Sydney Morning Herald Fri 28Dec01 (Net version)
As air pollution remains at dangerously high levels across Sydney, environmental experts predict the death rate from heart and respiratory problems will rise.
John Dengate, from the Environment Protection Authority, said
a 1998 study found a link between pollution levels and the mortality
rate of people who suffered asthma or lung problems.
"It showed that every 10 micrograms/cubic metre increase in levels in Sydney was associated with a 1 per cent increase in mortality. If those figures are correct, then one would presume there will be a 9 per cent to 10 per cent increase in mortality rate [as a result of these fires]," Mr Dengate said.
This week Sydney has experienced the worst pollution levels since the 1994 bushfires, peaking at a rating of 237 - almost five times the national standard - on Boxing Day.
The pall of bushfire smoke that has blanketed Sydney's skies since Tuesday lifted slightly yesterday due to a light wind.
The EPA recorded levels ranging from 176 in eastern Sydney to 74 in south-western Sydney.
Mr Dengate said this was still considered very high, given that 50 was the national health standard.
The director of the Total Environment Centre, Jeff Angel, said
that everyone was a victim of the fires.
"From past experiences ... there will be deaths from respiratory problems," Mr Angel said. "The whole population suffers, not just those who are directly impacted by the flames. The air pollution is also going to harm people.
"For those who have existing respiratory problems or are older the impact can be quite devastating. When it's harder to breathe, it puts pressure on the heart."
Hospitals across Sydney have treated many people for respiratory problems, but could not say whether the fires were to blame.
A three-year study by the NSW Health Department released in 1996 revealed 400 people were dying of heart and lung failure in Sydney every year after exposure to serious air pollution.
On days of high pollution, the number of deaths in Sydney hospitals increased by 2 to 3 per cent, the report found.
The number of people admitted with asthma attacks rose by 6 per cent, with heart disease by 6 to 7 per cent, and elderly people with respiratory diseases by 2 to 3 per cent.
A spokeswoman for Asthma Australia warned people with respiratory problems to stay indoors where possible and seek medical attention as soon as their condition worsened.
Today's warnings (SMH, December 28) about the health hazards of woodsmoke are a timely reminder of the dangers of smoke pollution.
The cited 3-year study of Sydney found that both deaths and particles were generally higher in winter. Carbon dating of air samples (from 4 pm to 8 am the following morning, on winter days when the air was free of bushfire smoke) found that 67% of particles at Rozelle, near the CBD, and 81% of those at Winmalee, in the Blue Mountains, were from woodsmoke. Yet only 13% of Sydney's households use wood heating.
A recent study in Tasmania found that new wood heaters produced no less smoke than older models.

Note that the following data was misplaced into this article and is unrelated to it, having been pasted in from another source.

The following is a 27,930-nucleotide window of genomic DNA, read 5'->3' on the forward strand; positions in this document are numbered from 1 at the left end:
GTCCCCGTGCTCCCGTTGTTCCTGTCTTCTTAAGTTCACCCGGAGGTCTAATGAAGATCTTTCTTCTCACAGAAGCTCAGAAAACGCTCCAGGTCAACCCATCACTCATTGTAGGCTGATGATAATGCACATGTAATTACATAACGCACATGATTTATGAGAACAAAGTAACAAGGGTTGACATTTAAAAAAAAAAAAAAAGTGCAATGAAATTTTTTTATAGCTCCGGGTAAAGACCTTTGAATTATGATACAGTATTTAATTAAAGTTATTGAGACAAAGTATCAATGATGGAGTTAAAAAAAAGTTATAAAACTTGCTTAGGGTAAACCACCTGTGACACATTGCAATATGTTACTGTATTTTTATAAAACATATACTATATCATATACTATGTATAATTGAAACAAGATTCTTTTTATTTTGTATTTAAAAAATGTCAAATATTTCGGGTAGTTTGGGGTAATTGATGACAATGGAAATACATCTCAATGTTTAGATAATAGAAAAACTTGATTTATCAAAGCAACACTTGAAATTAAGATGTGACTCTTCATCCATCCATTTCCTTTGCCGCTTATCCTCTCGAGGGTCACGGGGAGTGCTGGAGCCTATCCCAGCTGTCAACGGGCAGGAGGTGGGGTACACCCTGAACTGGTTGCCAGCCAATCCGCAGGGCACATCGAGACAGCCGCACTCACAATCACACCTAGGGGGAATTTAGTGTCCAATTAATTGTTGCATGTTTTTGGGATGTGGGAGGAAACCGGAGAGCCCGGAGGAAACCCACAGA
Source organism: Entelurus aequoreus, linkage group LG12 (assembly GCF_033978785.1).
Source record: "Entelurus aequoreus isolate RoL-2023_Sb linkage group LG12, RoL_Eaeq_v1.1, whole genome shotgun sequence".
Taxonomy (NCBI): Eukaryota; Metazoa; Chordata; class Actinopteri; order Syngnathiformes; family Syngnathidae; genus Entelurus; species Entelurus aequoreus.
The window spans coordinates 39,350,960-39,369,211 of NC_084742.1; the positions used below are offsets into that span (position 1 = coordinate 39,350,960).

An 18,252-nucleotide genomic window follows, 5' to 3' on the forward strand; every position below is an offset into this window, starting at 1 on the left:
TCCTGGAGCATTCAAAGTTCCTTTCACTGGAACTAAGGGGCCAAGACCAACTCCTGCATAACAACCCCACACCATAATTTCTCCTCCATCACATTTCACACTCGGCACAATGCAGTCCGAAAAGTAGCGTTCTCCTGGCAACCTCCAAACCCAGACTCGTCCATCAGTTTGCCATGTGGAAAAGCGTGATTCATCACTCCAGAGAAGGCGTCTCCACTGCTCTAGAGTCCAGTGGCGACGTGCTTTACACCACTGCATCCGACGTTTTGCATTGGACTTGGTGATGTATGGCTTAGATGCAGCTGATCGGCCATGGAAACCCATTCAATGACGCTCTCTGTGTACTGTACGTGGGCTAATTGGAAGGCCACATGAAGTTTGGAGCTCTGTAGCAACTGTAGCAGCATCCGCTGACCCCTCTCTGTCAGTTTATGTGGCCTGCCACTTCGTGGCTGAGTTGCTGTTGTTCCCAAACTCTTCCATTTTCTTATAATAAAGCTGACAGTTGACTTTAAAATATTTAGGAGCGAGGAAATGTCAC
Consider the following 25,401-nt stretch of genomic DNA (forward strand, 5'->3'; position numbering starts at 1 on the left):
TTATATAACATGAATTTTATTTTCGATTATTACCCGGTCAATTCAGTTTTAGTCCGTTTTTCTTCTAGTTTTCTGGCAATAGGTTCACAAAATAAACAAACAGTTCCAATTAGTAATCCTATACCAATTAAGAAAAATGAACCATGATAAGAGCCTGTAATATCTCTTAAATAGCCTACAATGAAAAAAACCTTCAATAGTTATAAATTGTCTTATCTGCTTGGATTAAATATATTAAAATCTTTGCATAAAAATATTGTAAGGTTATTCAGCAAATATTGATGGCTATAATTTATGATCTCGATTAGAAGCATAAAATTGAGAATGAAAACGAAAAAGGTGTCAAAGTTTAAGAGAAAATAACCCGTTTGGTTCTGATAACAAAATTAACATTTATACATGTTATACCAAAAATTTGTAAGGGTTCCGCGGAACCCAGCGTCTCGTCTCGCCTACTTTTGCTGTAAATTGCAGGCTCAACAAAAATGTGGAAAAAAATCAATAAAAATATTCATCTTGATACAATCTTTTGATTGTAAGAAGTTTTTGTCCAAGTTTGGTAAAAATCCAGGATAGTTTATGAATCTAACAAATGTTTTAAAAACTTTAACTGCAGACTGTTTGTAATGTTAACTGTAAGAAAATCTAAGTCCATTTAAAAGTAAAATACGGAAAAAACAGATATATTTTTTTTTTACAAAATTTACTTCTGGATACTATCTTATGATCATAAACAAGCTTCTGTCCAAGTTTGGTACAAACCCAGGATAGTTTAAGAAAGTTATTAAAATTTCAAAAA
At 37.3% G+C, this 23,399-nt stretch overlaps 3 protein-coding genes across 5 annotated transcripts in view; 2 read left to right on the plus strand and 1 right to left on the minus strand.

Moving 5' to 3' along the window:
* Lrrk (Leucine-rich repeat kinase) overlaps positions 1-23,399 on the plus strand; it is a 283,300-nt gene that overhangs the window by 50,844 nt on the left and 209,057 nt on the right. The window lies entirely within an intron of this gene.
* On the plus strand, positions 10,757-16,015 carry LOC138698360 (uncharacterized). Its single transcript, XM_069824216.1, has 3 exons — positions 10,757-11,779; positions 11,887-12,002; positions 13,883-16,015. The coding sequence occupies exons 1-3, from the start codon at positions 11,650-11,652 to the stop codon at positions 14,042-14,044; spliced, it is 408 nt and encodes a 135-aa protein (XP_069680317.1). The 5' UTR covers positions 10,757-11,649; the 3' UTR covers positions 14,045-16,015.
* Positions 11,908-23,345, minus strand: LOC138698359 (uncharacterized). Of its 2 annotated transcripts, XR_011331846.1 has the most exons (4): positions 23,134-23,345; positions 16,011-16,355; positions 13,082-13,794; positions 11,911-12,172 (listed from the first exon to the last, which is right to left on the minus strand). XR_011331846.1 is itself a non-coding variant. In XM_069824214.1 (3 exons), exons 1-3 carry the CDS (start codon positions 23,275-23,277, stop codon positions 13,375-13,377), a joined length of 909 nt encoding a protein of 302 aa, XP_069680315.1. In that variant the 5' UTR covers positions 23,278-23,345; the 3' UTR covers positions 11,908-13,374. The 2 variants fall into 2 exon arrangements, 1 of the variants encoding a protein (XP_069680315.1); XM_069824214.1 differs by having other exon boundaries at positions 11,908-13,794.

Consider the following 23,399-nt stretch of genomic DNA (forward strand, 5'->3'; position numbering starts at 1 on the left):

It may be difficult to avoid the health hazards of a few day's bushfire smoke in summer. But families and their neighbours could avoid a winter's health hazardous woodsmoke by use of non-polluting heating.
Subject: Limericks and Letters about Sydney's smoke pollution
Our valley fills with pollution
Shouldn't we find a solution?
A few wood-smokers cry
..cough, gasp, wheeze... "tell me why
we need this ..cough.. Healthy Clean-Air Revolution?"
Sunshine is abundant and free
And there's sustainable wind energy
If we powered our homes
With these watts, volts and ohms
What a clean, clever country we'd be!
When our valley fills with smoke
Asthmatics and others may choke
But if solar heaters we fit
We'd less often get sick
And be happier healthier folk.
Interestingly ... last week's ABC "Best of Landline" talked about 0.7 Megawatt wind turbines which cost about $1 million to install (less if they could be made locally) and would provide power for 3,500 homes. I think they probably meant 350 homes, but even at that price, the cost is almost comparable with a new wood heater. For Armidale, solar heating still seems the best & cheapest option - but wind energy may be a very good choice for some places.
I also received the following email today concerning the smoke
pollution in Sydney:
"Perhaps some letters pointing out that wood burnt in fireplaces has the same effect would be helpful. The study with 400 deaths below is about wood heaters not bushfires. "
Sounds like a good idea - anyone? firstname.lastname@example.org
I looked up the EPA's website. Daily average PM10 pollution yesterday in Sydney ranged from 61 micrograms per cubic metre in Liverpool to 85 in Earlwood. We've actually measured a daily average 147 micrograms per cubic metre in East Armidale. Sydney may be badly affected by smoke, but a number of incorrectly operated woodheaters pooling smoke into a stagnant airshed can be even worse. The problem of bushfires may be difficult to solve, but we should and could do more about continuously smoking chimneys.
Actually, the SMH article is a bit confusing. I believe the 237 etc are the EPA Air pollution index, which is different from the micrograms per cubic metre John Dengate talks about (and the 61-85 or 147 for East Armidale I cite above, which are daily average PM10 concentrations).
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